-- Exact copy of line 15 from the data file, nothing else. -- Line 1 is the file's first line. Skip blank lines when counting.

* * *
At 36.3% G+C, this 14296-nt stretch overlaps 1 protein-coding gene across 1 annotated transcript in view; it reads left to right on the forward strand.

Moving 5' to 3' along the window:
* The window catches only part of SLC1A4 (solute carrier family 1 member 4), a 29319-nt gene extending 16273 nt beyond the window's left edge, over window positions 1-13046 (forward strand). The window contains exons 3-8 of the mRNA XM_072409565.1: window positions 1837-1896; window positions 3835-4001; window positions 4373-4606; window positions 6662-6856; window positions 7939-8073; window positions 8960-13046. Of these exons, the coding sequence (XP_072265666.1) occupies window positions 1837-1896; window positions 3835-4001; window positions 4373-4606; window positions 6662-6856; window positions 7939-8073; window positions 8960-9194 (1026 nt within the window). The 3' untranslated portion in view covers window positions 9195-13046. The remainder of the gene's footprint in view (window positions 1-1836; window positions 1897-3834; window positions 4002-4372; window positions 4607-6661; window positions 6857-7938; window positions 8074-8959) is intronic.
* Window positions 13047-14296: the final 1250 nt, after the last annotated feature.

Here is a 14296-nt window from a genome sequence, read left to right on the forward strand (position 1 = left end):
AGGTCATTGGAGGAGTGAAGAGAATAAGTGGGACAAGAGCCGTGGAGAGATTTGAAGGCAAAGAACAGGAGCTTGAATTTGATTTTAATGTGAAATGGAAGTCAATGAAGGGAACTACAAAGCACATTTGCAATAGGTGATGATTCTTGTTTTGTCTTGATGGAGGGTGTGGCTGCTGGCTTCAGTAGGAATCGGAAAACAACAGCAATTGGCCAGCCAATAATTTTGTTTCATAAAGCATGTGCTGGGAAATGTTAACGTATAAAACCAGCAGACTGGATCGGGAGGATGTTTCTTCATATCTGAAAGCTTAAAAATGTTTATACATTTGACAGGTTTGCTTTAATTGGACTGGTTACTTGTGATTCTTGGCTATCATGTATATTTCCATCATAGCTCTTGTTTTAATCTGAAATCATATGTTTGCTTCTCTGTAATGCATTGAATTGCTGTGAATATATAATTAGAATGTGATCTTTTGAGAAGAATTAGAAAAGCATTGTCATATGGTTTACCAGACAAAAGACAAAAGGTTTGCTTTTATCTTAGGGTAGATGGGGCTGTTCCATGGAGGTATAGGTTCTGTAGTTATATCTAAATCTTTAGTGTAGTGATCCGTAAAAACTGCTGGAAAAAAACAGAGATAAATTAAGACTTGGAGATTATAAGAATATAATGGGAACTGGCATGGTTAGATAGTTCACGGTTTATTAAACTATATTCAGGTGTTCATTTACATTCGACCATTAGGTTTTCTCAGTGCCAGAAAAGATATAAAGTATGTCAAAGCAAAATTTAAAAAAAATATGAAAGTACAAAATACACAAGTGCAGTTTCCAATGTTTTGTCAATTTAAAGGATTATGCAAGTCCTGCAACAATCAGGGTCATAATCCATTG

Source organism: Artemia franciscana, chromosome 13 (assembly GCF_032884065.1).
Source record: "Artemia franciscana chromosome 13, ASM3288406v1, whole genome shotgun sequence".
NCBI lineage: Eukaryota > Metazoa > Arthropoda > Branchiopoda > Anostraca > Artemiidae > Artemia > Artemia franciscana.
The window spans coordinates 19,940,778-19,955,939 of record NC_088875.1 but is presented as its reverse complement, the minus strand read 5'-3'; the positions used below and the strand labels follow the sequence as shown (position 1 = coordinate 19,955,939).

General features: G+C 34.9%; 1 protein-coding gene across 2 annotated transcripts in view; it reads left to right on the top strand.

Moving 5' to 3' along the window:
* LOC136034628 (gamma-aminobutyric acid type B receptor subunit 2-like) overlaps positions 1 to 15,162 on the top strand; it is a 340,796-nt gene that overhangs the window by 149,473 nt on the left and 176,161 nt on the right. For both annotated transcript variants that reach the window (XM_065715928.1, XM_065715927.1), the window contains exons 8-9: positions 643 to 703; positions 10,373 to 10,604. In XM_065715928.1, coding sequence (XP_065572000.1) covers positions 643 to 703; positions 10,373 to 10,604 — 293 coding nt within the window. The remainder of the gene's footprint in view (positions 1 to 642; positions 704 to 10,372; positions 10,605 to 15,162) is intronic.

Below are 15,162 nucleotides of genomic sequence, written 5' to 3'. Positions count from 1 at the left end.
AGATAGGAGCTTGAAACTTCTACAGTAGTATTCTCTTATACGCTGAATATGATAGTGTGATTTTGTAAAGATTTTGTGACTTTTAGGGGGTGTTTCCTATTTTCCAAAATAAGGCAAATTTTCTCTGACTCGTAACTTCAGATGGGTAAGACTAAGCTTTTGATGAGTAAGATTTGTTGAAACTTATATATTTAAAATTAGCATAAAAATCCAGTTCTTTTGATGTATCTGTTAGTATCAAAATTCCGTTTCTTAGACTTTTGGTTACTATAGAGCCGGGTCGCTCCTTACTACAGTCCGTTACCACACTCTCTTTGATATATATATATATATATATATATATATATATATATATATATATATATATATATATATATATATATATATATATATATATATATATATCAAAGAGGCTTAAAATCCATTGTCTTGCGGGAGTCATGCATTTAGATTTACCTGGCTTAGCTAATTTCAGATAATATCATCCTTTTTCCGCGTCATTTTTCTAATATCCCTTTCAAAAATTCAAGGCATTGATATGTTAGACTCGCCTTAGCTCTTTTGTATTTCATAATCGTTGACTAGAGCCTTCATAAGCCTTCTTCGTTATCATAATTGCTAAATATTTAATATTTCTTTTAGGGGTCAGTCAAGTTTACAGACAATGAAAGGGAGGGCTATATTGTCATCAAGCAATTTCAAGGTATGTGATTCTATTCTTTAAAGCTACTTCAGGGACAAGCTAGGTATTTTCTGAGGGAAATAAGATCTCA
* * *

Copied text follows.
AGATAGGAGCTTGAAACTTCTACAGTAGTATTCTCTTATACGCTGAATATGATAGTGTGATTTTGTAAAGATTTTGTGACTTTTAGGGGGTGTTTCCTATTTTCCAAAATAAGGCAAATTTTCTCTGACTCGTAACTTCAGATGGGTAAGACTAAGCTTTTGATGAGTAAGATTTGTTGAAACTTATATATTTAAAATTAGCATAAAAATCCAGTTCTTTTGATGTATCTGTTAGTATCAAAATTCCGTTTCTTAGACTTTTGGTTACTATAGAGCCGGGTCGCTCCTTACTACAGTCCGTTACCACACTCTCTTTGATATATATATATATATATATATATATATATATATATATATATATATATATATATATATATATATATATATATATATATATATATATATCAAAGAGGCTTAAAATCCATTGTCTTGCGGGAGTCATGCATTTAGATTTACCTGGCTTAGCTAATTTCAGATAATATCATCCTTTTTCCGCGTCATTTTTCTAATATCCCTTTCAAAAATTCAAGGCATTGATATGTTAGACTCGCCTTAGCTCTTTTGTATTTCATAATCGTTGACTAGAGCCTTCATAAGCCTTCTTCGTTATCATAATTGCTAAATATTTAATATTTCTTTTAGGGGTCAGTCAAGTTTACAGACAATGAAAGGGAGGGCTATATTGTCATCAAGCAATTTCAAGGTATGTGATTCTATTCTTTAAAGCTACTTCAGGGACAAGCTAGGTATTTTCTGAGGGAAATAAGATCTCA